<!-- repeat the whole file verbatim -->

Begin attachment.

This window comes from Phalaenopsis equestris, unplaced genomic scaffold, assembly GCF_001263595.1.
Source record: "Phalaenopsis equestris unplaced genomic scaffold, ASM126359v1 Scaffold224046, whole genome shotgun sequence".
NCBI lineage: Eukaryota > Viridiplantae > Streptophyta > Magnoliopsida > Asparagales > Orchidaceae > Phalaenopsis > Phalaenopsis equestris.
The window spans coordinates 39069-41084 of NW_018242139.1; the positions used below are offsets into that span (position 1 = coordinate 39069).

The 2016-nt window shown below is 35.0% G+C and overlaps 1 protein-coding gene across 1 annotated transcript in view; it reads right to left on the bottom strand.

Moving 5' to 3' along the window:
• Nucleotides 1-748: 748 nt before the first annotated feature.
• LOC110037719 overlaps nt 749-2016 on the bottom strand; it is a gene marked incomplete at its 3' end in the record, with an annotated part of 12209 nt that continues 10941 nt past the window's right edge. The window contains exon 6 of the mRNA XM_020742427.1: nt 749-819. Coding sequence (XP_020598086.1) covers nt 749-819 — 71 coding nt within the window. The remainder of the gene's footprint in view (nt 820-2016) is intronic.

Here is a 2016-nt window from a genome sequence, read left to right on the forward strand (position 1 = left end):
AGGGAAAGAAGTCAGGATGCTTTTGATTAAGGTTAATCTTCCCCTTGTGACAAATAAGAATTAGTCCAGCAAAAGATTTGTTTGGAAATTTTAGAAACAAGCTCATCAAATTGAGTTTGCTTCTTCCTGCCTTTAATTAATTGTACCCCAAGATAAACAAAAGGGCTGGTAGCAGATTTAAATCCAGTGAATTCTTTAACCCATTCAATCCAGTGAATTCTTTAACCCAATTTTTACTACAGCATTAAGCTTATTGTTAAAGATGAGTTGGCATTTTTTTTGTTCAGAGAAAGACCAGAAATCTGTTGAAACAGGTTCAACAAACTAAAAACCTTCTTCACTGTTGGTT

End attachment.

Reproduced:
This window comes from Phalaenopsis equestris, unplaced genomic scaffold, assembly GCF_001263595.1.
Source record: "Phalaenopsis equestris unplaced genomic scaffold, ASM126359v1 Scaffold224046, whole genome shotgun sequence".
NCBI lineage: Eukaryota > Viridiplantae > Streptophyta > Magnoliopsida > Asparagales > Orchidaceae > Phalaenopsis > Phalaenopsis equestris.
The window spans coordinates 39069-41084 of NW_018242139.1; the positions used below are offsets into that span (position 1 = coordinate 39069).

The 2016-nt window shown below is 35.0% G+C and overlaps 1 protein-coding gene across 1 annotated transcript in view; it reads right to left on the bottom strand.

Moving 5' to 3' along the window:
• Nucleotides 1-748: 748 nt before the first annotated feature.
• LOC110037719 overlaps nt 749-2016 on the bottom strand; it is a gene marked incomplete at its 3' end in the record, with an annotated part of 12209 nt that continues 10941 nt past the window's right edge. The window contains exon 6 of the mRNA XM_020742427.1: nt 749-819. Coding sequence (XP_020598086.1) covers nt 749-819 — 71 coding nt within the window. The remainder of the gene's footprint in view (nt 820-2016) is intronic.

Here is a 2016-nt window from a genome sequence, read left to right on the forward strand (position 1 = left end):
AGGGAAAGAAGTCAGGATGCTTTTGATTAAGGTTAATCTTCCCCTTGTGACAAATAAGAATTAGTCCAGCAAAAGATTTGTTTGGAAATTTTAGAAACAAGCTCATCAAATTGAGTTTGCTTCTTCCTGCCTTTAATTAATTGTACCCCAAGATAAACAAAAGGGCTGGTAGCAGATTTAAATCCAGTGAATTCTTTAACCCATTCAATCCAGTGAATTCTTTAACCCAATTTTTACTACAGCATTAAGCTTATTGTTAAAGATGAGTTGGCATTTTTTTTGTTCAGAGAAAGACCAGAAATCTGTTGAAACAGGTTCAACAAACTAAAAACCTTCTTCACTGTTGGTT